Bouchercon, like many conferences that bring together creators and fans, has panel discussions, signings and an awards dinner. But the 44-year-old crime fiction convention also offers activities unlikely to be found elsewhere, such as cadaver dog demonstrations and a walk-through crime scene constructed by FBI agents.
"Friday is sort of our forensics day," explains Ingrid Willis, the event's volunteer chair and chief organizer. The massive conference in Long Beach has about 150 panels and events planned. While some are bloody, others are downright sweet: At one panel, attendees discussing craft mysteries (yes, that's a subgenre) will learn how to sew a pincushion that looks like a cupcake.
Bouchercon attracts the bestselling authors in the genre, including J.A. Jance, Jeffery Deaver, Sue Grafton and Michael Connelly.
"It's the mystery conference of the year," says Charlaine Harris by phone from her home in Texas. Best known for her Sookie Stackhouse series, which became "True Blood" on HBO, Harris will appear on two panels, do two book signings and "catch up with all my friends," she says.
"There is a different vibe at Bouchercon because there is no barrier really between the writers and conventioneers," Eoin Colfer explains in an email. The author of the bestselling children's series Artemis Fowl who has also written two comic mysteries for adults is coming from Ireland to attend his second Bouchercon.
"To be honest, getting invited to Bouchercon was one of my motivations for writing the crime books in the first place," Colfer jokes. "I had heard the stories of the legendary parties with famous writers, and I was hoping to meet a hero or two."
The conference has good feeling in its bones. In 1970, two years after beloved mystery writer, editor and critic Anthony Boucher died, fans put on the first conference as tribute to him, and 82 people showed up in Santa Monica that year.
Since then, the conference has rarely been held in Los Angeles. Organized by fans, Bouchercon has been held in Cleveland, St. Louis, Baltimore and Anchorage in recent years. It's been 23 years since the event landed in Southern California; about 2,000 people are expected to attend this year.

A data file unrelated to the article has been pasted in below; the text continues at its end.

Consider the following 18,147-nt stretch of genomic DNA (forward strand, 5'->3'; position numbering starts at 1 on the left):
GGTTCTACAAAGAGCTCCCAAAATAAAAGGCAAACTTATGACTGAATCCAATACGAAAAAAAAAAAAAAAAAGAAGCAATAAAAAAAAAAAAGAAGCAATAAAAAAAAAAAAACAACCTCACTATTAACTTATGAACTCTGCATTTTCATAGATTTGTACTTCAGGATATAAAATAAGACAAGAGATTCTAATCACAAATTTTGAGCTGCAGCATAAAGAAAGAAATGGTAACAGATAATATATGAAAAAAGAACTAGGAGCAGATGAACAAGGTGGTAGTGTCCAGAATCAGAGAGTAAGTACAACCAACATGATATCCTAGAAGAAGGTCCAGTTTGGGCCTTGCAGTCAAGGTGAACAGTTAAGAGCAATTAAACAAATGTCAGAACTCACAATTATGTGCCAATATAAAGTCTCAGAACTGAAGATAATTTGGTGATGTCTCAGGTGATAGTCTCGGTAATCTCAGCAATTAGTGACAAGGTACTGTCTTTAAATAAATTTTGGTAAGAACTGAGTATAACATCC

Willis organized the successful pitch to bring the four-day conference — beginning Thursday — to Long Beach. "They'll tell you I plied them with wine," Willis jokes about the selection process.
A whirlwind of energy, Willis works in the entertainment industry when not volunteering to run a huge book conference. Her tasks included setting up blocks of hotel rooms, planning the event so as not to conflict with the Queen Mary's Halloween schedule and stuffing thousands of swag bags with books.
Attendees can register for the entire conference or get a day pass. The many events include discussions of specific books and genres, aspects of writing, appreciations of cover artists, publishing advice, a silent auction and a retro fashion show aimed at the historical mystery crowd.
Authors are as engaged with the many events as are fans. Colfer says, "I am doing panels. Talking as much as they will allow an Irishman to talk. I will sign anything that stands still for too long and hopefully photobomb all other crime writers so it looks like we're friends."
Bouchercon sets off at a rapid clip on Thursday with a fast-moving breakfast event: author "speed dating." About 50 authors will each join a table of readers but only for a minute or two — then they must get up and proceed to the next table. As if to make sure things keep moving, the breakfast is sponsored by Smith & Wesson.
For the kids, there's an offsite event at the Queen Mary — a special luncheon and YA fanfest featuring Colfer and benefiting the Long Beach Public Library Foundation.
With 150 authors appearing on as many panels, the entire conference may feel a little daunting, but at heart it's about creating community with readers.
"They can meet many of the best and brightest in the mystery field on a personal level," says Charlaine Harris, "and hopefully be dazzled by their wit and humor."
Bouchercon 2014: Murder at the Beach
Where: Hyatt Regency, 200 S. Pine Ave., Long Beach
When: Nov. 13-16
Price: Three-day conference pass, $195; day pass, $75; YA Fanfest luncheon aboard the Queen Mary, $65.